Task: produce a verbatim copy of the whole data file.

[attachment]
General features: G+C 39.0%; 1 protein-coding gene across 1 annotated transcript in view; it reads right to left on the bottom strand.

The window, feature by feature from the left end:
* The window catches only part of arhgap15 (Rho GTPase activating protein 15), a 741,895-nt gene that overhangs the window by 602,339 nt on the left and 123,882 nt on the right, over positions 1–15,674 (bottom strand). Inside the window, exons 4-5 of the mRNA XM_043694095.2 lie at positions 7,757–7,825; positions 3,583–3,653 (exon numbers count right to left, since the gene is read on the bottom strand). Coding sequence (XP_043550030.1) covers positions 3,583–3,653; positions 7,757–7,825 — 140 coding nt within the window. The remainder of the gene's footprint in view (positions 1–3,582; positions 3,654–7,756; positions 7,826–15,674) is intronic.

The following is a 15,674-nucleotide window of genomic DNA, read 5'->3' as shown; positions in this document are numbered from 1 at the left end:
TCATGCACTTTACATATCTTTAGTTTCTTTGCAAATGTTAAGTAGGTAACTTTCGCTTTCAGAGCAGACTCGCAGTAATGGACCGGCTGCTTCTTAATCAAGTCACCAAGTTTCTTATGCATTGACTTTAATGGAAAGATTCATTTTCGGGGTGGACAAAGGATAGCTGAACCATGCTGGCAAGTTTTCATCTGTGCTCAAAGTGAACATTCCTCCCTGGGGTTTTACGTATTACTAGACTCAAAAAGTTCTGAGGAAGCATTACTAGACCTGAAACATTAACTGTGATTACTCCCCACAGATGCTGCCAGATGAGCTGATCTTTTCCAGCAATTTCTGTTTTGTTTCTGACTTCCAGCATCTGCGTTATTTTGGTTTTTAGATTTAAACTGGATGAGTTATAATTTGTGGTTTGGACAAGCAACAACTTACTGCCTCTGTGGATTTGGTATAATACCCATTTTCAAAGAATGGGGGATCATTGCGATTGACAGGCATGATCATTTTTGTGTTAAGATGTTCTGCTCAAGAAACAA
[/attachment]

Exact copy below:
General features: G+C 39.0%; 1 protein-coding gene across 1 annotated transcript in view; it reads right to left on the bottom strand.

The window, feature by feature from the left end:
* The window catches only part of arhgap15 (Rho GTPase activating protein 15), a 741,895-nt gene that overhangs the window by 602,339 nt on the left and 123,882 nt on the right, over positions 1–15,674 (bottom strand). Inside the window, exons 4-5 of the mRNA XM_043694095.2 lie at positions 7,757–7,825; positions 3,583–3,653 (exon numbers count right to left, since the gene is read on the bottom strand). Coding sequence (XP_043550030.1) covers positions 3,583–3,653; positions 7,757–7,825 — 140 coding nt within the window. The remainder of the gene's footprint in view (positions 1–3,582; positions 3,654–7,756; positions 7,826–15,674) is intronic.

The following is a 15,674-nucleotide window of genomic DNA, read 5'->3' as shown; positions in this document are numbered from 1 at the left end:
TCATGCACTTTACATATCTTTAGTTTCTTTGCAAATGTTAAGTAGGTAACTTTCGCTTTCAGAGCAGACTCGCAGTAATGGACCGGCTGCTTCTTAATCAAGTCACCAAGTTTCTTATGCATTGACTTTAATGGAAAGATTCATTTTCGGGGTGGACAAAGGATAGCTGAACCATGCTGGCAAGTTTTCATCTGTGCTCAAAGTGAACATTCCTCCCTGGGGTTTTACGTATTACTAGACTCAAAAAGTTCTGAGGAAGCATTACTAGACCTGAAACATTAACTGTGATTACTCCCCACAGATGCTGCCAGATGAGCTGATCTTTTCCAGCAATTTCTGTTTTGTTTCTGACTTCCAGCATCTGCGTTATTTTGGTTTTTAGATTTAAACTGGATGAGTTATAATTTGTGGTTTGGACAAGCAACAACTTACTGCCTCTGTGGATTTGGTATAATACCCATTTTCAAAGAATGGGGGATCATTGCGATTGACAGGCATGATCATTTTTGTGTTAAGATGTTCTGCTCAAGAAACAA